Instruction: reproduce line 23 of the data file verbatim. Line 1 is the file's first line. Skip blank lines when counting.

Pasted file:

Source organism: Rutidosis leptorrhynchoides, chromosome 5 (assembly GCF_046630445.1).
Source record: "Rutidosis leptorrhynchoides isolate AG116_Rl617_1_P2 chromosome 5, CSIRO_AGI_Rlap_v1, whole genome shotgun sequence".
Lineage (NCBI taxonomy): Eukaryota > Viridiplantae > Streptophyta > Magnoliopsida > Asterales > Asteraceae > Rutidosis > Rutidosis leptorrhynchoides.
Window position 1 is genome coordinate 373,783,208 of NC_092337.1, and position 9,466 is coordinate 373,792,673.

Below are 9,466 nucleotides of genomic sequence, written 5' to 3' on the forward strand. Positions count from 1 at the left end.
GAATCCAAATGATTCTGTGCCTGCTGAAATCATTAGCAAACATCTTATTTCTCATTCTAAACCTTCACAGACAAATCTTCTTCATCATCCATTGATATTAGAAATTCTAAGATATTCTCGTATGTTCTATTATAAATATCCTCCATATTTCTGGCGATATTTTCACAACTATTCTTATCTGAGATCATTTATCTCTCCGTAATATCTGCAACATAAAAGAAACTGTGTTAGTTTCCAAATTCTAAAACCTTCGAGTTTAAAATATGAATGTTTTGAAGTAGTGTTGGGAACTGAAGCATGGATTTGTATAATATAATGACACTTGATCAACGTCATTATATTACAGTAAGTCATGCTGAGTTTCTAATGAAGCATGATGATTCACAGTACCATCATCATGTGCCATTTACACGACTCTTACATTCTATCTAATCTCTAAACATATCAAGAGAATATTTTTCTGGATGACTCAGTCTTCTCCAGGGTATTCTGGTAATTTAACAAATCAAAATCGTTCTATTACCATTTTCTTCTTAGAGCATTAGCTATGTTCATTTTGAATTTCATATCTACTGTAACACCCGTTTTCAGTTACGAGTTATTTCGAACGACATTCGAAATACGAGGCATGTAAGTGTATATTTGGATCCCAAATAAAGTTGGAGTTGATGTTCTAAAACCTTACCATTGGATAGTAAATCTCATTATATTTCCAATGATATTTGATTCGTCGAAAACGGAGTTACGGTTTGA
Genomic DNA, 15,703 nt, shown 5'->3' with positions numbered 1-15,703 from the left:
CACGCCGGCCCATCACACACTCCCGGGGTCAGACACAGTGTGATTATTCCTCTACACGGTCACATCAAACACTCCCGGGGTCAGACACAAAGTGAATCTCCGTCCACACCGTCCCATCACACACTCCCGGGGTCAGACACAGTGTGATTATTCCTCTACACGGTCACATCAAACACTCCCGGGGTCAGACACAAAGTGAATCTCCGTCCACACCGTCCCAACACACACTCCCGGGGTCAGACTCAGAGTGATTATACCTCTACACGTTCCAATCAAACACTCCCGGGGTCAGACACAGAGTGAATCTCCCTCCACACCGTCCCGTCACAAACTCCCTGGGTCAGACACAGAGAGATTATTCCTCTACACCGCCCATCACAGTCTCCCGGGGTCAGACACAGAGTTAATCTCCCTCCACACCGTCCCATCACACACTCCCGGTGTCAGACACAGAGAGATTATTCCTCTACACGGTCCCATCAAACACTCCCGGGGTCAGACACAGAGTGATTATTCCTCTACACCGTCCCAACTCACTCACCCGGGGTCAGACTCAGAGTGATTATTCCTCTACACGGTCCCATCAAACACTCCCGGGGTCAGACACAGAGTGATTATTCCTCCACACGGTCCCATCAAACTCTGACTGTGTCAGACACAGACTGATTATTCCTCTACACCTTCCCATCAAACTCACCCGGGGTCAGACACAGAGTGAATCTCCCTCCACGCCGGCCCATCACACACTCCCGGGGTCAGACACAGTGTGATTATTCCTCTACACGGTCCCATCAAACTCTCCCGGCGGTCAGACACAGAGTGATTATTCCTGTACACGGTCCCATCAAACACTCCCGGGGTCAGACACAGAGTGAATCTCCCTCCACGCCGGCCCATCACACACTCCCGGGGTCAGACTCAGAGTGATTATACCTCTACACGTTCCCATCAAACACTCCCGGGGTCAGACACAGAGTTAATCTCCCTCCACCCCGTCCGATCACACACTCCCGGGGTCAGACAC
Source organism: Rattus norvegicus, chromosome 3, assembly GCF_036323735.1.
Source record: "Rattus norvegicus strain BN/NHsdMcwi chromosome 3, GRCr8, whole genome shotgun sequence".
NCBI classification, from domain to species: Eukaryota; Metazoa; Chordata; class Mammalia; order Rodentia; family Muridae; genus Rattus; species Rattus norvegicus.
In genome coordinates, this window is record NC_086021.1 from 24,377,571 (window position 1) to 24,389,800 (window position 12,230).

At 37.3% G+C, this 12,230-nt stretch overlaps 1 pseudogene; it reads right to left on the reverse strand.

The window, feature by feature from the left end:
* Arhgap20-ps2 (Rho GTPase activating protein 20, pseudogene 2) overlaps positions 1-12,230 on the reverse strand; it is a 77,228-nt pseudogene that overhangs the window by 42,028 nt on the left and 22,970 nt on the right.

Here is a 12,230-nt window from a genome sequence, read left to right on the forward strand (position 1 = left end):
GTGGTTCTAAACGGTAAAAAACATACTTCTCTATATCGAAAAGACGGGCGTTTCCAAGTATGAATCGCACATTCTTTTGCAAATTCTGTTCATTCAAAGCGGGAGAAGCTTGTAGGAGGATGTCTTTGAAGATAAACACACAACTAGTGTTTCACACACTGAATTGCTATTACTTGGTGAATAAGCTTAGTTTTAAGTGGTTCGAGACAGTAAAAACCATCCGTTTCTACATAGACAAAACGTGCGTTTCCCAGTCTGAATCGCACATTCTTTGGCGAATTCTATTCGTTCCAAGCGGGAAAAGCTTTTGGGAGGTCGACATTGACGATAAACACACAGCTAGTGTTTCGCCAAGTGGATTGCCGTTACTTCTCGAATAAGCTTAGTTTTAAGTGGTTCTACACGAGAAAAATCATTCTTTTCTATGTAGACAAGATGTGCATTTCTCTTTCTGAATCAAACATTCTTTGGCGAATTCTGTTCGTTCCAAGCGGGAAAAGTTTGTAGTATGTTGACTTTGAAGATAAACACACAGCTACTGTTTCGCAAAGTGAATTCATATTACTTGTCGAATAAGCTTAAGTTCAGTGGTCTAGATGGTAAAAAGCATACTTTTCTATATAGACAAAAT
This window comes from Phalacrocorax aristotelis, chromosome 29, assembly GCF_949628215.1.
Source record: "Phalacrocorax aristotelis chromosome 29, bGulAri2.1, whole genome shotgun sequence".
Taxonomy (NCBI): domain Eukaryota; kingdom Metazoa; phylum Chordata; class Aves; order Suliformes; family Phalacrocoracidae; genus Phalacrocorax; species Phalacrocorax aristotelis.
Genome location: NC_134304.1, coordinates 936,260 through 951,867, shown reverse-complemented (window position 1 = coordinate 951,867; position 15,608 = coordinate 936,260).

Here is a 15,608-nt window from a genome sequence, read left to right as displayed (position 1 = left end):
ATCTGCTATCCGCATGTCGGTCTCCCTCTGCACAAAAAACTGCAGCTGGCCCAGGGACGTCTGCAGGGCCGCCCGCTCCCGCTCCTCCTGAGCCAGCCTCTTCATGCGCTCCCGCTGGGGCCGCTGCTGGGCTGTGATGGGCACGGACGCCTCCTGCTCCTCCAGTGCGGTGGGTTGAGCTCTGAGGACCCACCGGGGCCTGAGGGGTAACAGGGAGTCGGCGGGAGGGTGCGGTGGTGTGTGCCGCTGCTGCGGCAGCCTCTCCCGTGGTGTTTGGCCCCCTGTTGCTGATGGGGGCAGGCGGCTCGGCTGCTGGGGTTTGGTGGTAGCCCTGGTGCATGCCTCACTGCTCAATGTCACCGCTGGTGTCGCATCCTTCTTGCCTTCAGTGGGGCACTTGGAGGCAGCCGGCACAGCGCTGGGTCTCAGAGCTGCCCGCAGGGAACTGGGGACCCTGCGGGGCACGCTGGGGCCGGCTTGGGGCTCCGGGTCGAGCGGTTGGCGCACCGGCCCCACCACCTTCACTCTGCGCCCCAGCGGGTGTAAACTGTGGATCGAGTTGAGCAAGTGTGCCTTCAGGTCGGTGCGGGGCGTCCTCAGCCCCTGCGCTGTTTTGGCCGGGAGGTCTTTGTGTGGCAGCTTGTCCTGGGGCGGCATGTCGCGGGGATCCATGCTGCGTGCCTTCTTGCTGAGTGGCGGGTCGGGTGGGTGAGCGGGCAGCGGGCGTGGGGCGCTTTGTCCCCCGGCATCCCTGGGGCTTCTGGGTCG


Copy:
ATCTGCTATCCGCATGTCGGTCTCCCTCTGCACAAAAAACTGCAGCTGGCCCAGGGACGTCTGCAGGGCCGCCCGCTCCCGCTCCTCCTGAGCCAGCCTCTTCATGCGCTCCCGCTGGGGCCGCTGCTGGGCTGTGATGGGCACGGACGCCTCCTGCTCCTCCAGTGCGGTGGGTTGAGCTCTGAGGACCCACCGGGGCCTGAGGGGTAACAGGGAGTCGGCGGGAGGGTGCGGTGGTGTGTGCCGCTGCTGCGGCAGCCTCTCCCGTGGTGTTTGGCCCCCTGTTGCTGATGGGGGCAGGCGGCTCGGCTGCTGGGGTTTGGTGGTAGCCCTGGTGCATGCCTCACTGCTCAATGTCACCGCTGGTGTCGCATCCTTCTTGCCTTCAGTGGGGCACTTGGAGGCAGCCGGCACAGCGCTGGGTCTCAGAGCTGCCCGCAGGGAACTGGGGACCCTGCGGGGCACGCTGGGGCCGGCTTGGGGCTCCGGGTCGAGCGGTTGGCGCACCGGCCCCACCACCTTCACTCTGCGCCCCAGCGGGTGTAAACTGTGGATCGAGTTGAGCAAGTGTGCCTTCAGGTCGGTGCGGGGCGTCCTCAGCCCCTGCGCTGTTTTGGCCGGGAGGTCTTTGTGTGGCAGCTTGTCCTGGGGCGGCATGTCGCGGGGATCCATGCTGCGTGCCTTCTTGCTGAGTGGCGGGTCGGGTGGGTGAGCGGGCAGCGGGCGTGGGGCGCTTTGTCCCCCGGCATCCCTGGGGCTTCTGGGTCG